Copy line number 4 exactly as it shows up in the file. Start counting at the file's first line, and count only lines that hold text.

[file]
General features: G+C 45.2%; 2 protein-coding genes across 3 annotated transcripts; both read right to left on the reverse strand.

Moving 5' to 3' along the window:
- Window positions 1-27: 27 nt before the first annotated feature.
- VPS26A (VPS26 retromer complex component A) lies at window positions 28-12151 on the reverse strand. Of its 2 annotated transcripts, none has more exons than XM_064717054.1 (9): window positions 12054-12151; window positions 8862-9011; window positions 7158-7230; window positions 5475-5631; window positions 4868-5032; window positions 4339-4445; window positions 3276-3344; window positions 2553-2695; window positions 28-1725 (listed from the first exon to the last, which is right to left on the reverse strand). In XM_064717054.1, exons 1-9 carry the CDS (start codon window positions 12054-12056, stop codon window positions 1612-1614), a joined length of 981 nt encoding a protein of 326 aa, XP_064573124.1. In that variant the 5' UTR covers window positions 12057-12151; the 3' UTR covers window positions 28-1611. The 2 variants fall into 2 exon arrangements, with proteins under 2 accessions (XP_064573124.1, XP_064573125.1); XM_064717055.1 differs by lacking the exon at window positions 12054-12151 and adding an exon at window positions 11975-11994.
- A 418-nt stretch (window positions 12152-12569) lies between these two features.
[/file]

- VPS26A (VPS26 retromer complex component A) lies at window positions 28-12151 on the reverse strand. Of its 2 annotated transcripts, none has more exons than XM_064717054.1 (9): window positions 12054-12151; window positions 8862-9011; window positions 7158-7230; window positions 5475-5631; window positions 4868-5032; window positions 4339-4445; window positions 3276-3344; window positions 2553-2695; window positions 28-1725 (listed from the first exon to the last, which is right to left on the reverse strand). In XM_064717054.1, exons 1-9 carry the CDS (start codon window positions 12054-12056, stop codon window positions 1612-1614), a joined length of 981 nt encoding a protein of 326 aa, XP_064573124.1. In that variant the 5' UTR covers window positions 12057-12151; the 3' UTR covers window positions 28-1611. The 2 variants fall into 2 exon arrangements, with proteins under 2 accessions (XP_064573124.1, XP_064573125.1); XM_064717055.1 differs by lacking the exon at window positions 12054-12151 and adding an exon at window positions 11975-11994.